Because they’re so simple, it’s easier to get back on track when something like an emergency derails you. The methods also allow you to place constraints on yourself and limit distractions. 

While six was not a magic number in the case of Ivy Lee, it was his way of saying that it’s better to commit fully to a simple number of tasks. On the other hand, Eisenhower’s method could be used to plan for huge projects or small daily activities.

The basic line is that an individual who commits to nothing gets distracted by every little beep, buzz, or phone call.

Top ways to Help Employees and Teammates with Their Productivity

After figuring out how to boost your productivity, you could now move on to advising your employees. There are several adjustments you could make to help improve their work performance.

1. Provide Autonomy

Our human brains are hardwired with a fight or flight response to unpleasant and terrifying things. This kind of response often reduces productivity because it could cause rows and high employee turnovers.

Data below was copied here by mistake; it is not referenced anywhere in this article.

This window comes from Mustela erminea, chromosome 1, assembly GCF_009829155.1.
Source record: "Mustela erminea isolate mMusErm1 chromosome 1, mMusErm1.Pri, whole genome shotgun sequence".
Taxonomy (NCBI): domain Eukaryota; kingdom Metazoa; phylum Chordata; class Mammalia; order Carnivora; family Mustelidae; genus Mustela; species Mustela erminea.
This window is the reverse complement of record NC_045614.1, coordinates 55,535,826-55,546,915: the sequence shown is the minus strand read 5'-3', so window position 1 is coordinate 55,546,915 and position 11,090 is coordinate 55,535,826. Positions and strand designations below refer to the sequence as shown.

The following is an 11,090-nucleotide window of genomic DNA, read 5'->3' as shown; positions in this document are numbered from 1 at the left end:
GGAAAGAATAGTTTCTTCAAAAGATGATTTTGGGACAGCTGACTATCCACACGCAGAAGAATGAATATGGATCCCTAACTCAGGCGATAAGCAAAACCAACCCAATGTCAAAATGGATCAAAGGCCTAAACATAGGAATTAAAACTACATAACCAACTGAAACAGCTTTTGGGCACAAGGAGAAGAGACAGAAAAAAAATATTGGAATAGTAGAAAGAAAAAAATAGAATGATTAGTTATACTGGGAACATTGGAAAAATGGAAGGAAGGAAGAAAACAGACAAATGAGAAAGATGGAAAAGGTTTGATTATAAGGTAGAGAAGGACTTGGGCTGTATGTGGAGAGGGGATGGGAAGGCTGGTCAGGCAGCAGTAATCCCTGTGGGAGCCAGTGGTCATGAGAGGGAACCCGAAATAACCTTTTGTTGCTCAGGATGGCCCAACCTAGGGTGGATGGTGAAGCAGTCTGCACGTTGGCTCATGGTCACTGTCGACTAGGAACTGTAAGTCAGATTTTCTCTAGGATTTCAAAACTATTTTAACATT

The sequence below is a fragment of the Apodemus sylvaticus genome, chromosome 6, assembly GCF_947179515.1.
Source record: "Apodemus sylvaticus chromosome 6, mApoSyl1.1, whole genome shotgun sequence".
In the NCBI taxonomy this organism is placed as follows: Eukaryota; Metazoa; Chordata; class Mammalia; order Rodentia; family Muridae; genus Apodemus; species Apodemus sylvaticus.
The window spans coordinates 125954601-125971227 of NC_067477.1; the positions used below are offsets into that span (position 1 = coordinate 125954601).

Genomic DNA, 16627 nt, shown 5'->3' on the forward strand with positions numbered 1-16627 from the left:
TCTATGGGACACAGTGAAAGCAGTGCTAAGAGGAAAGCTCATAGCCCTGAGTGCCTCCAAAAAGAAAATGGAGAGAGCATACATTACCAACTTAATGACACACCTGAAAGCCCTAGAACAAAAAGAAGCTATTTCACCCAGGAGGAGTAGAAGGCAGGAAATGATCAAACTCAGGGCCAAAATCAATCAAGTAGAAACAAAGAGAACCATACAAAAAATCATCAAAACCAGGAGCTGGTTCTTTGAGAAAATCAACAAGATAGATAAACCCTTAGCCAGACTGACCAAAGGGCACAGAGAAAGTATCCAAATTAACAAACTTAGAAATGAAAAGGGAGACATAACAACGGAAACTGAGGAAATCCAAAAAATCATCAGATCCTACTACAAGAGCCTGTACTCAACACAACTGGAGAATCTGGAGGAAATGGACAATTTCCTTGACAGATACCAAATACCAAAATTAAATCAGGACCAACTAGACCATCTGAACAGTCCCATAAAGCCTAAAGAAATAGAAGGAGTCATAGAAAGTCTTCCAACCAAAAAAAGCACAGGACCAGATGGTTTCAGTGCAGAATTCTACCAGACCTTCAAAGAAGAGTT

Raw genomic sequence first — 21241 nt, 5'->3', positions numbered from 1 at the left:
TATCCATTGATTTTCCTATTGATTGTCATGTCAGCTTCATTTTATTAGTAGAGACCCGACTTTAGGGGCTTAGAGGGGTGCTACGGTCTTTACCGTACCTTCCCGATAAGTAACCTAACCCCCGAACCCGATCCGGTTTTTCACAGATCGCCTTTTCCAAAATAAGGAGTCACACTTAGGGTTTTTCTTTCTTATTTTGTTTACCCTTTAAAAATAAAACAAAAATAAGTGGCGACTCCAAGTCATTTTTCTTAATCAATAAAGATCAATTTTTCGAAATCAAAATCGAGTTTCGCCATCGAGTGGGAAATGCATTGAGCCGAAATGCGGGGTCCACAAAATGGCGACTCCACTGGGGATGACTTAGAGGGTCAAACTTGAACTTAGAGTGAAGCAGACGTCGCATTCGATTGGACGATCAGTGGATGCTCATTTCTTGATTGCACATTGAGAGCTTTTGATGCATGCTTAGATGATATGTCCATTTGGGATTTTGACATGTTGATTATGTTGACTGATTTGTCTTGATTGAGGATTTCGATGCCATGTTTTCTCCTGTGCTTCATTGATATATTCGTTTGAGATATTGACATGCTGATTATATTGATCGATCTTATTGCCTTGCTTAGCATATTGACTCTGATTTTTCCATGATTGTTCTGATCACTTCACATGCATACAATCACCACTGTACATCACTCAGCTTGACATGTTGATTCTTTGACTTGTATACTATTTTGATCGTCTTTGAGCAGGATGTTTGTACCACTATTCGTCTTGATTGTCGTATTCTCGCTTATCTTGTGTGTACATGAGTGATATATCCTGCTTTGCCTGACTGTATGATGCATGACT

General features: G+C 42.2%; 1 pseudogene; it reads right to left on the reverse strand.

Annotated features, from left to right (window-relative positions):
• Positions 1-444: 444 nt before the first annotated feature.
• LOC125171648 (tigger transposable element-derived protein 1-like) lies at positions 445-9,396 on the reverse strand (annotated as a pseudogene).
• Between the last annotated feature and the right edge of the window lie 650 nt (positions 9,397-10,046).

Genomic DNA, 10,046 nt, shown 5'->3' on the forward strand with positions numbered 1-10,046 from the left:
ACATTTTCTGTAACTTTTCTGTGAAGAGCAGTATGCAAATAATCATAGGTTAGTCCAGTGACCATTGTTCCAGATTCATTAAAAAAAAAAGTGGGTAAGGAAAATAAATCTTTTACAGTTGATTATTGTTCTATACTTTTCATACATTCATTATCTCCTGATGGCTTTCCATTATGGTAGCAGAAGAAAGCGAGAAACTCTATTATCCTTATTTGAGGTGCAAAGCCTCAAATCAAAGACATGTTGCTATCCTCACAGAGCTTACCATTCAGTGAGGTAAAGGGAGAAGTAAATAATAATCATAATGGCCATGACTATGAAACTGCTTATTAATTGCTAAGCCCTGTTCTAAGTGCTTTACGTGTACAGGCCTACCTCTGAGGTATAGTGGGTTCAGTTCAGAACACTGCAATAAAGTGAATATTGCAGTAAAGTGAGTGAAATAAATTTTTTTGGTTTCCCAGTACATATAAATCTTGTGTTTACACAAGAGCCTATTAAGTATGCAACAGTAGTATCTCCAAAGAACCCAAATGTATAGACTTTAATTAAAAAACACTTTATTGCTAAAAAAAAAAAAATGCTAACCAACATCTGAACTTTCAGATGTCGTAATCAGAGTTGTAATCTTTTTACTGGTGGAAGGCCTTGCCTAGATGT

This is why it’s necessary to give your employees the chance to make their own choices. It could include simple things like allowing them to design their workspace and asking them when they prefer to get things done.

A question like, “Can you get this done by tomorrow morning?” will invoke a more positive response than, “I need this on my desk by 7 sharp.” 

This is because you will be subconsciously letting your employees know that they have some form of control and aren’t under a dictatorship. 

2. Identify the Root of All Problems

No one is 100% perfect when it comes to doing their job, and sometimes employees make slip-ups that affect their overall performance. 

While these errors should not be the topic of conversation for the rest of the quota, take some time to figure out what caused them. Approach the matter lightly by asking a question like, “Hey, did something go wrong with the report you did last week? I found a couple of errors.”

From there on, you can gauge whether the employee lacked the ability and tools to complete the report, or they were just unmotivated to write it. Then you can take appropriate action.

Getting to the bottom of such little things will help increase performance, according to the book “Crucial Accountability” by Al Switzler.